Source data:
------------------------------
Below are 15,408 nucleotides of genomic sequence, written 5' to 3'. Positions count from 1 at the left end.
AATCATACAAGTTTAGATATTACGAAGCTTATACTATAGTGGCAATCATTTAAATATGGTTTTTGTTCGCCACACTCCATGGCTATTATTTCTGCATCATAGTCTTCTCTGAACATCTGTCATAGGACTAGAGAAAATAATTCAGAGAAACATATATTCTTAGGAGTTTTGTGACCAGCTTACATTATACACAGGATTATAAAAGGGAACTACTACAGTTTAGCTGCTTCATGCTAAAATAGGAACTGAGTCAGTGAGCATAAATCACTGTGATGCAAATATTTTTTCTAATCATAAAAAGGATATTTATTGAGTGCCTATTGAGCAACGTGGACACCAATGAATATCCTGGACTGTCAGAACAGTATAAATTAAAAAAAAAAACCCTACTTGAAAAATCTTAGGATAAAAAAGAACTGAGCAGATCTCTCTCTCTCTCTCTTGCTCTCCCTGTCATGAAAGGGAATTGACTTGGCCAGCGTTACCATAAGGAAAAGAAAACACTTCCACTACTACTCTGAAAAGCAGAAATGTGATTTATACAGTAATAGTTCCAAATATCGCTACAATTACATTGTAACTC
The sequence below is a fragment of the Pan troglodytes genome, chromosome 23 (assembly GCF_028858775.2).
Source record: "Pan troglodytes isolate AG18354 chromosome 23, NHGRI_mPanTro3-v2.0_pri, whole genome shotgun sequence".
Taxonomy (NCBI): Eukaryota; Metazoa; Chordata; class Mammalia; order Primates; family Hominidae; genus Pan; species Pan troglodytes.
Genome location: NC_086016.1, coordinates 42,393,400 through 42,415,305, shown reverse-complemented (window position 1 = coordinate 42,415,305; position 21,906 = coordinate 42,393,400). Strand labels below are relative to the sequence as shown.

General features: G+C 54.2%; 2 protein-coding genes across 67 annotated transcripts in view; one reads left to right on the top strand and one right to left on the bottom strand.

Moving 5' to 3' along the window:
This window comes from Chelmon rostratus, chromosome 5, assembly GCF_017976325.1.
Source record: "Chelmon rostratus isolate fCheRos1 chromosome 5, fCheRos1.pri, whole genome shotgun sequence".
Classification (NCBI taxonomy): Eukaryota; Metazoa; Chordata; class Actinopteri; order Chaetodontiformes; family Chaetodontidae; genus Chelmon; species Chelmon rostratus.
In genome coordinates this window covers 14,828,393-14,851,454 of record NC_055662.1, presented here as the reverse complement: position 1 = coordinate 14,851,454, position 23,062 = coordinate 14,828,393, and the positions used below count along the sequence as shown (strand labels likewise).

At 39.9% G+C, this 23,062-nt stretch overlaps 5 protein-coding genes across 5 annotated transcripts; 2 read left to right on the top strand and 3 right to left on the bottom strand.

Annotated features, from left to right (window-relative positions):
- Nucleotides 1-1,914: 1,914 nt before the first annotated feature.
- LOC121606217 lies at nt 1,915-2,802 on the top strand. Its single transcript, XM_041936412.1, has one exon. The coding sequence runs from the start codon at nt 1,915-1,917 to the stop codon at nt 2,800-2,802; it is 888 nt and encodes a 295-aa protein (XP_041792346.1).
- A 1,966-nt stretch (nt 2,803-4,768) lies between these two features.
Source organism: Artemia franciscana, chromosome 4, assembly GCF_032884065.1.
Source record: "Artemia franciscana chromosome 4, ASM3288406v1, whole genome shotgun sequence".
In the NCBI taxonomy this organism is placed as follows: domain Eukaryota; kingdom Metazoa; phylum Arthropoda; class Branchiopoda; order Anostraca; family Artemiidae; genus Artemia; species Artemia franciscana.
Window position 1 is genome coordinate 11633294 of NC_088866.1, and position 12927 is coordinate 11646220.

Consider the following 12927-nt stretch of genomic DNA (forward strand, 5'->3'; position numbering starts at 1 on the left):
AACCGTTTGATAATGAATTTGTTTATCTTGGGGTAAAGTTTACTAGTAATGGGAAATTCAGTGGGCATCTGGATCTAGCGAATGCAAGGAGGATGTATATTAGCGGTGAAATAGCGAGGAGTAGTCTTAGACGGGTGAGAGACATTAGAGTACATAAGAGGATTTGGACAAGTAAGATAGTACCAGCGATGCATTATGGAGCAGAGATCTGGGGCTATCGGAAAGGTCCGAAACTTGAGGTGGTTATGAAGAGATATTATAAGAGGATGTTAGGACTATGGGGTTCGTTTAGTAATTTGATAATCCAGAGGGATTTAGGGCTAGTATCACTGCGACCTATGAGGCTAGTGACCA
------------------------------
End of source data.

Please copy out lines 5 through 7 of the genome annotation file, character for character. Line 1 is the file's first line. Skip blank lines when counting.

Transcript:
Taxonomy (NCBI): Eukaryota; Metazoa; Chordata; class Mammalia; order Primates; family Hominidae; genus Pan; species Pan troglodytes.
Genome location: NC_086016.1, coordinates 42,393,400 through 42,415,305, shown reverse-complemented (window position 1 = coordinate 42,415,305; position 21,906 = coordinate 42,393,400). Strand labels below are relative to the sequence as shown.

General features: G+C 54.2%; 2 protein-coding genes across 67 annotated transcripts in view; one reads left to right on the top strand and one right to left on the bottom strand.